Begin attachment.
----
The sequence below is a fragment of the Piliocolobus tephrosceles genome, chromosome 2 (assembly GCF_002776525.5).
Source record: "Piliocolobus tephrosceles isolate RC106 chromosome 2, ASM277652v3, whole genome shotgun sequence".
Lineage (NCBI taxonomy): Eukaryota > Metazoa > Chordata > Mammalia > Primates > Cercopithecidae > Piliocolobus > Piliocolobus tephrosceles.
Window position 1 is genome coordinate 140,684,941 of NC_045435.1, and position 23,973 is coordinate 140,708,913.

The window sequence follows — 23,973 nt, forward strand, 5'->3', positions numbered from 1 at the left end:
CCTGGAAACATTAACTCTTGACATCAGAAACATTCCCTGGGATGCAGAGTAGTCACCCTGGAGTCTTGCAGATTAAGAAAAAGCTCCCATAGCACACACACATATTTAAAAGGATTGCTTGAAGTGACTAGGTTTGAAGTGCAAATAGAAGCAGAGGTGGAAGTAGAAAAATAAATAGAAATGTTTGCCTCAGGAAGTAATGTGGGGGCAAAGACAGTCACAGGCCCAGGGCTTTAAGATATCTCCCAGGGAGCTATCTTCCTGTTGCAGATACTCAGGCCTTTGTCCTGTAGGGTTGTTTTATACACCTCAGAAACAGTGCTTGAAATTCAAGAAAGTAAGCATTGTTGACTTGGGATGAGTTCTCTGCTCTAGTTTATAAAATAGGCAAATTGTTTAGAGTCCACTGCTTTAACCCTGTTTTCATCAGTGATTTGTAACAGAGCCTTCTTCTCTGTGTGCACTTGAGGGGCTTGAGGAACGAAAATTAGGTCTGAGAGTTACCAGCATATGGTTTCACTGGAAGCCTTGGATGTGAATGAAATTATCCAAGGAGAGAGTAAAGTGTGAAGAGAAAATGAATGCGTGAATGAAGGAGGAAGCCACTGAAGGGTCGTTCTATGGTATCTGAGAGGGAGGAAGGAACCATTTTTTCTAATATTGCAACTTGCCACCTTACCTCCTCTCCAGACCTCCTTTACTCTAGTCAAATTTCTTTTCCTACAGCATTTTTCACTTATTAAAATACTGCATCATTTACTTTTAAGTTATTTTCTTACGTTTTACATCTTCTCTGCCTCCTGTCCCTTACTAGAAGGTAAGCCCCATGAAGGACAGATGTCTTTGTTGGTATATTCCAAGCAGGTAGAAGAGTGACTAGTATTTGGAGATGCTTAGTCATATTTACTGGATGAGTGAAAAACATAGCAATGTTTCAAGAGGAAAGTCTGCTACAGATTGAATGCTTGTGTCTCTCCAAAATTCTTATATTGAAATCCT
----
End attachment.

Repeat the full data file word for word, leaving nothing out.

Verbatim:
The sequence below is a fragment of the Piliocolobus tephrosceles genome, chromosome 2 (assembly GCF_002776525.5).
Source record: "Piliocolobus tephrosceles isolate RC106 chromosome 2, ASM277652v3, whole genome shotgun sequence".
Lineage (NCBI taxonomy): Eukaryota > Metazoa > Chordata > Mammalia > Primates > Cercopithecidae > Piliocolobus > Piliocolobus tephrosceles.
Window position 1 is genome coordinate 140,684,941 of NC_045435.1, and position 23,973 is coordinate 140,708,913.

The window sequence follows — 23,973 nt, forward strand, 5'->3', positions numbered from 1 at the left end:
CCTGGAAACATTAACTCTTGACATCAGAAACATTCCCTGGGATGCAGAGTAGTCACCCTGGAGTCTTGCAGATTAAGAAAAAGCTCCCATAGCACACACACATATTTAAAAGGATTGCTTGAAGTGACTAGGTTTGAAGTGCAAATAGAAGCAGAGGTGGAAGTAGAAAAATAAATAGAAATGTTTGCCTCAGGAAGTAATGTGGGGGCAAAGACAGTCACAGGCCCAGGGCTTTAAGATATCTCCCAGGGAGCTATCTTCCTGTTGCAGATACTCAGGCCTTTGTCCTGTAGGGTTGTTTTATACACCTCAGAAACAGTGCTTGAAATTCAAGAAAGTAAGCATTGTTGACTTGGGATGAGTTCTCTGCTCTAGTTTATAAAATAGGCAAATTGTTTAGAGTCCACTGCTTTAACCCTGTTTTCATCAGTGATTTGTAACAGAGCCTTCTTCTCTGTGTGCACTTGAGGGGCTTGAGGAACGAAAATTAGGTCTGAGAGTTACCAGCATATGGTTTCACTGGAAGCCTTGGATGTGAATGAAATTATCCAAGGAGAGAGTAAAGTGTGAAGAGAAAATGAATGCGTGAATGAAGGAGGAAGCCACTGAAGGGTCGTTCTATGGTATCTGAGAGGGAGGAAGGAACCATTTTTTCTAATATTGCAACTTGCCACCTTACCTCCTCTCCAGACCTCCTTTACTCTAGTCAAATTTCTTTTCCTACAGCATTTTTCACTTATTAAAATACTGCATCATTTACTTTTAAGTTATTTTCTTACGTTTTACATCTTCTCTGCCTCCTGTCCCTTACTAGAAGGTAAGCCCCATGAAGGACAGATGTCTTTGTTGGTATATTCCAAGCAGGTAGAAGAGTGACTAGTATTTGGAGATGCTTAGTCATATTTACTGGATGAGTGAAAAACATAGCAATGTTTCAAGAGGAAAGTCTGCTACAGATTGAATGCTTGTGTCTCTCCAAAATTCTTATATTGAAATCCT